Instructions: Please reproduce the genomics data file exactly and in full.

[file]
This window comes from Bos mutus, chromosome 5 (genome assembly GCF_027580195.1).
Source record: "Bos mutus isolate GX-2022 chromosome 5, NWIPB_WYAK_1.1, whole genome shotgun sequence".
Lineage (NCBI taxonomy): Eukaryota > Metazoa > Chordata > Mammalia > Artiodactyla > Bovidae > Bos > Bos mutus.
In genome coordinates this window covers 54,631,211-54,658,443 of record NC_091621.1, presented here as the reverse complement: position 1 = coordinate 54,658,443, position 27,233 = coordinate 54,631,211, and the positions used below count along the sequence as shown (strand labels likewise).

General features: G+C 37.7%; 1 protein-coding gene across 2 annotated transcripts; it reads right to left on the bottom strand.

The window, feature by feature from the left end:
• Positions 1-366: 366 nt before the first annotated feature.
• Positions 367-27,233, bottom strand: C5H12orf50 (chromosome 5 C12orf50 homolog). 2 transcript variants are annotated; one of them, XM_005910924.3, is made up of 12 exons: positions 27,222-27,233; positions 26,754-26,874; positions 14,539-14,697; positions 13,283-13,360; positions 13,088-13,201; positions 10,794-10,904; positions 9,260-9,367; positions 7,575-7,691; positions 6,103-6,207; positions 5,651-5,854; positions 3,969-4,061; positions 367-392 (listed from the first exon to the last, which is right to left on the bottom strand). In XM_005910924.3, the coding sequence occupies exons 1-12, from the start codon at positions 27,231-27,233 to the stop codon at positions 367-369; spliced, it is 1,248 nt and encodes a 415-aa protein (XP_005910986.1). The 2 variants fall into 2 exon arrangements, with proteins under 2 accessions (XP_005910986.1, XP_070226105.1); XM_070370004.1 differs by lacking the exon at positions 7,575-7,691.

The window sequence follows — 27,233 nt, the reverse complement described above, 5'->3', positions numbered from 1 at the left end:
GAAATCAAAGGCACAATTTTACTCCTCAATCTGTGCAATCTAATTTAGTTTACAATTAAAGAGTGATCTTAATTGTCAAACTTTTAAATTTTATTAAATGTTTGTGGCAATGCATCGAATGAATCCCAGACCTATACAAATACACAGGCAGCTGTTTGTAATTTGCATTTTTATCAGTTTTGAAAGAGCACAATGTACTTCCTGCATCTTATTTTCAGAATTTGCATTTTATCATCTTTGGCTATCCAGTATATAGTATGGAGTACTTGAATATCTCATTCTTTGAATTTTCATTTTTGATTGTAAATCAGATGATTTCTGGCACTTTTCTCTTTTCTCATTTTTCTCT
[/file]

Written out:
This window comes from Bos mutus, chromosome 5 (genome assembly GCF_027580195.1).
Source record: "Bos mutus isolate GX-2022 chromosome 5, NWIPB_WYAK_1.1, whole genome shotgun sequence".
Lineage (NCBI taxonomy): Eukaryota > Metazoa > Chordata > Mammalia > Artiodactyla > Bovidae > Bos > Bos mutus.
In genome coordinates this window covers 54,631,211-54,658,443 of record NC_091621.1, presented here as the reverse complement: position 1 = coordinate 54,658,443, position 27,233 = coordinate 54,631,211, and the positions used below count along the sequence as shown (strand labels likewise).

General features: G+C 37.7%; 1 protein-coding gene across 2 annotated transcripts; it reads right to left on the bottom strand.

The window, feature by feature from the left end:
• Positions 1-366: 366 nt before the first annotated feature.
• Positions 367-27,233, bottom strand: C5H12orf50 (chromosome 5 C12orf50 homolog). 2 transcript variants are annotated; one of them, XM_005910924.3, is made up of 12 exons: positions 27,222-27,233; positions 26,754-26,874; positions 14,539-14,697; positions 13,283-13,360; positions 13,088-13,201; positions 10,794-10,904; positions 9,260-9,367; positions 7,575-7,691; positions 6,103-6,207; positions 5,651-5,854; positions 3,969-4,061; positions 367-392 (listed from the first exon to the last, which is right to left on the bottom strand). In XM_005910924.3, the coding sequence occupies exons 1-12, from the start codon at positions 27,231-27,233 to the stop codon at positions 367-369; spliced, it is 1,248 nt and encodes a 415-aa protein (XP_005910986.1). The 2 variants fall into 2 exon arrangements, with proteins under 2 accessions (XP_005910986.1, XP_070226105.1); XM_070370004.1 differs by lacking the exon at positions 7,575-7,691.

The window sequence follows — 27,233 nt, the reverse complement described above, 5'->3', positions numbered from 1 at the left end:
GAAATCAAAGGCACAATTTTACTCCTCAATCTGTGCAATCTAATTTAGTTTACAATTAAAGAGTGATCTTAATTGTCAAACTTTTAAATTTTATTAAATGTTTGTGGCAATGCATCGAATGAATCCCAGACCTATACAAATACACAGGCAGCTGTTTGTAATTTGCATTTTTATCAGTTTTGAAAGAGCACAATGTACTTCCTGCATCTTATTTTCAGAATTTGCATTTTATCATCTTTGGCTATCCAGTATATAGTATGGAGTACTTGAATATCTCATTCTTTGAATTTTCATTTTTGATTGTAAATCAGATGATTTCTGGCACTTTTCTCTTTTCTCATTTTTCTCT